Plenary session and exhibition

The conference adapted a new approach towards its programme for 2020, building around the World Health Organization (WHO)’s Global action plan on dementia, with diverse international keynote speakers delivering plenary sessions for each of the seven action areas of the plan: increased dementia policy, awareness, risk reduction, diagnosis, treatment, care and support, support for carers, information systems and research. Additional sessions were also added around COVID-19 and dementia-related design.

Because of the conference’s virtual format, ADI 2020 was  able to host more poster presentations than ever before, as well as an abundance of exhibition stands. There was also the opportunity for some ADI Members and sponsors to showcase their work through the Programme and Product showcases. ADI was additionally proud to launch its Accreditation Programme for dementia care skills training programmes.

Hope in the Age of Dementia

On the second day of the conference, ADI and ITN Productions held a film showcase for the documentary-style film Hope in the Age of Dementia. First released in September during World Alzheimer’s Month, the film focuses on the latest advances in care, research, and technology, while showcasing organisations which are driving change and innovation around the world.

The film showcase featured a discussion between ITN news anchor Sharon Thomas and ADI CEO Paola Barbarino, as well as additional interviews around some of the film’s participants.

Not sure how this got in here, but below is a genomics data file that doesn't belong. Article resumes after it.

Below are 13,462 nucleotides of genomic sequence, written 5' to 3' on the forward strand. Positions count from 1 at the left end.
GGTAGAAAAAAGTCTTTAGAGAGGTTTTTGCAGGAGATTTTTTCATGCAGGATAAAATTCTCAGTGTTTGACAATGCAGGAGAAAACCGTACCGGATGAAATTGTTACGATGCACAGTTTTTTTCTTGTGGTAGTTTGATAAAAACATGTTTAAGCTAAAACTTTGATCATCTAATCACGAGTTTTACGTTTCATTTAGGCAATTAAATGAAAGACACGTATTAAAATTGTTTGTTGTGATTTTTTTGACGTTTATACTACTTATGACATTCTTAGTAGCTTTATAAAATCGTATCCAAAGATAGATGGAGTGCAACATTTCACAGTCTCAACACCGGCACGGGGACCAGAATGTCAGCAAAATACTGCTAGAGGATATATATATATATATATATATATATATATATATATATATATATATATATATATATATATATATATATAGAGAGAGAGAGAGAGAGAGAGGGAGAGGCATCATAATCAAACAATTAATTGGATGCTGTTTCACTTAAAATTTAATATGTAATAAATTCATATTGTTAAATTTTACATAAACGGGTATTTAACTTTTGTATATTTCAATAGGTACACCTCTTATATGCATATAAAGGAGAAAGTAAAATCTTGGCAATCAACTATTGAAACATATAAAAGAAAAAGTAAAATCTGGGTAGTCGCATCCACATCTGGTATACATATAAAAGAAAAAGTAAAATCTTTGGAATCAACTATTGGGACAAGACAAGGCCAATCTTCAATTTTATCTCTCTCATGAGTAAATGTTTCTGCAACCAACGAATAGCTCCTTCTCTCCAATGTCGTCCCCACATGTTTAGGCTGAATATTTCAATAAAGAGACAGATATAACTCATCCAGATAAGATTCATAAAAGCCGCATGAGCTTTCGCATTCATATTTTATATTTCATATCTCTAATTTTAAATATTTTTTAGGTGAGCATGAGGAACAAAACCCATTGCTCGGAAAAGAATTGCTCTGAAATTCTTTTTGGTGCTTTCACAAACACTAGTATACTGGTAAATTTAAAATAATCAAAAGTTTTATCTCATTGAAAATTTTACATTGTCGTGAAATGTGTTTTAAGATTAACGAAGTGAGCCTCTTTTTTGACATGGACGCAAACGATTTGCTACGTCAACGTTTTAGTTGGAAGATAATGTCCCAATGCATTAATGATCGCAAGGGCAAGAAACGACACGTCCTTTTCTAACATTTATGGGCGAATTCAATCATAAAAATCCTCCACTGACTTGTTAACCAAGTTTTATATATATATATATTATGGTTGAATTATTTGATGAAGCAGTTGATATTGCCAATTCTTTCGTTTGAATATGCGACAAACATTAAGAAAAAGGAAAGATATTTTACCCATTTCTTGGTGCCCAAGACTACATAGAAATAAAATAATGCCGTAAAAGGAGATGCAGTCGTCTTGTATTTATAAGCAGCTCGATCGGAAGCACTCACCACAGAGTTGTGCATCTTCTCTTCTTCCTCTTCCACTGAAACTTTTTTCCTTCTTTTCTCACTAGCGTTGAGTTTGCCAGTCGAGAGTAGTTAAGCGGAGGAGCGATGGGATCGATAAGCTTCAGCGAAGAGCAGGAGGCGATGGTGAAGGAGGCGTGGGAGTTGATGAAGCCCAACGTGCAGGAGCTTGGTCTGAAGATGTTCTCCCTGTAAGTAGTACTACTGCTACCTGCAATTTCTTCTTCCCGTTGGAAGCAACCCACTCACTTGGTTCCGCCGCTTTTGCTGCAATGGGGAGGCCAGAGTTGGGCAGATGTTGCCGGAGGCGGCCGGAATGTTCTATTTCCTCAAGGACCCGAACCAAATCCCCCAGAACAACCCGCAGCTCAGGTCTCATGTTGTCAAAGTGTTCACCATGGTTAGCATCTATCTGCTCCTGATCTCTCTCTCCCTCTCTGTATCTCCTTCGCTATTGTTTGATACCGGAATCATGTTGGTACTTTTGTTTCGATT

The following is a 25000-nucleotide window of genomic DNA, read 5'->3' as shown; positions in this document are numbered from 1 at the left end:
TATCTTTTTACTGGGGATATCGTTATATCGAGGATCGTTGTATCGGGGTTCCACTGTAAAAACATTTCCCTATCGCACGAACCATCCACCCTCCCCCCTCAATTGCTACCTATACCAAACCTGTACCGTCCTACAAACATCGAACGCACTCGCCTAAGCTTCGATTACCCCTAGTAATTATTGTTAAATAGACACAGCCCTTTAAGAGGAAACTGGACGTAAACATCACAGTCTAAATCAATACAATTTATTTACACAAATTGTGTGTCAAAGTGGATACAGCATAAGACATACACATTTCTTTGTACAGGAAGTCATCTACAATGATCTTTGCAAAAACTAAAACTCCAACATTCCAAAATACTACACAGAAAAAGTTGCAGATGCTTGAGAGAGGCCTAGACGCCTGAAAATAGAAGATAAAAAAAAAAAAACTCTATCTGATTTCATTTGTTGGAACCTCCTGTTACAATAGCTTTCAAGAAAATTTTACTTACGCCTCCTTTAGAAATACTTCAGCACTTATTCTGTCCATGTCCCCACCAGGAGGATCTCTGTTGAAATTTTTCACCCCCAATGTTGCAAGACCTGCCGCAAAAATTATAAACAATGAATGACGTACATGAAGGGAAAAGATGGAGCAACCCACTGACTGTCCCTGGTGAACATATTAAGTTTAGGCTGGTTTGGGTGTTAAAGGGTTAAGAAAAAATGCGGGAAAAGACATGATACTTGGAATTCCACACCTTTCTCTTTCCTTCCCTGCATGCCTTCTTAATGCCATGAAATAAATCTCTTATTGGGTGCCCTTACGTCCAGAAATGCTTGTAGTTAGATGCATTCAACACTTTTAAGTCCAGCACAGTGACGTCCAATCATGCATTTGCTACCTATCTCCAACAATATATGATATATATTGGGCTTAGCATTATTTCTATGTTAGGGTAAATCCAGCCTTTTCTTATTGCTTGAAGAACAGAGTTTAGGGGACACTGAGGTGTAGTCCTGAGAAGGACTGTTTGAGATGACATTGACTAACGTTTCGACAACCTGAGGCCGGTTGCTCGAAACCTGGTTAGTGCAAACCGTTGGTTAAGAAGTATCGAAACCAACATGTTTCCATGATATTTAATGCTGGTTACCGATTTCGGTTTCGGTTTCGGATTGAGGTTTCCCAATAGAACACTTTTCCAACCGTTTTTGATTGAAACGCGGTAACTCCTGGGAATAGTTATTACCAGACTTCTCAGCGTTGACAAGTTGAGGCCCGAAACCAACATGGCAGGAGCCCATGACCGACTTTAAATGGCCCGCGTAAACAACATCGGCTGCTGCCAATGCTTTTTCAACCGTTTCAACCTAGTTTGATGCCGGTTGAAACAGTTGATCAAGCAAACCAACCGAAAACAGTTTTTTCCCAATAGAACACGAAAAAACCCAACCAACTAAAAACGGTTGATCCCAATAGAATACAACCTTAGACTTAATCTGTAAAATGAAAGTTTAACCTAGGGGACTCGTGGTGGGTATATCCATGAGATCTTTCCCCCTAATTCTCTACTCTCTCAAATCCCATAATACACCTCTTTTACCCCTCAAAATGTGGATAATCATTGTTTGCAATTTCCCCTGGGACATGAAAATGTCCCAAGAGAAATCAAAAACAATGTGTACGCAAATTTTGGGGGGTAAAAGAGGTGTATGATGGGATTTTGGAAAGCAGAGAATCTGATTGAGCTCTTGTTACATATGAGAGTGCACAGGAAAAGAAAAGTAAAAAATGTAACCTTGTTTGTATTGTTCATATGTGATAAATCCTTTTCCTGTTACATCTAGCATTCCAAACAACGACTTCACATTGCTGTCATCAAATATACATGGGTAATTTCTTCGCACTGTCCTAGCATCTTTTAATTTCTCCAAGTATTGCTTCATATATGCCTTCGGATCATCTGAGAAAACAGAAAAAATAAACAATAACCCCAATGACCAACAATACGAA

Closing message

The conference came to an end with a powerful message around the importance of maintaining hope for people living with dementia and their caregivers, particularly during a year fraught with difficulties and new learning obstacles.

In closing remarks, Rohani Rahmat shared the journey of her husband, Mohamed Said, and his diagnosis with vascular dementia. Talking about their experience of joining ADA’s Voices for Hope programme, Rohani said:

People living with dementia and their care partners not only need to be sympathised but to be empathised. Being acquainted with other participants brought joy in our lives as we are frank with our sharing – it brings smiling and laughter with each session. Each session is very inspiring and motivating. … I realised I am not alone in struggling with my journey to cope in caregiving.

Before the conference was adjourned, Noriyo Washizu of Alzheimer’s Association Japan (AAJ) played the piano to Louis Armstrong’s What a Wonderful World, where the ADI staff joined in a remote sing-a-long.

ADI extends a special thanks to ADA for their support in organising the first virtual international conference of ADI, as well as all of the committee members, presenters and delegates for contributing to a great conference.

ADI is also grateful for the support of The HEAD Foundation, Eisai, TauRx Therapeutics, Biogen, Otsuka, Grifols and the other sponsors and exhibitors.

Programme and abstract book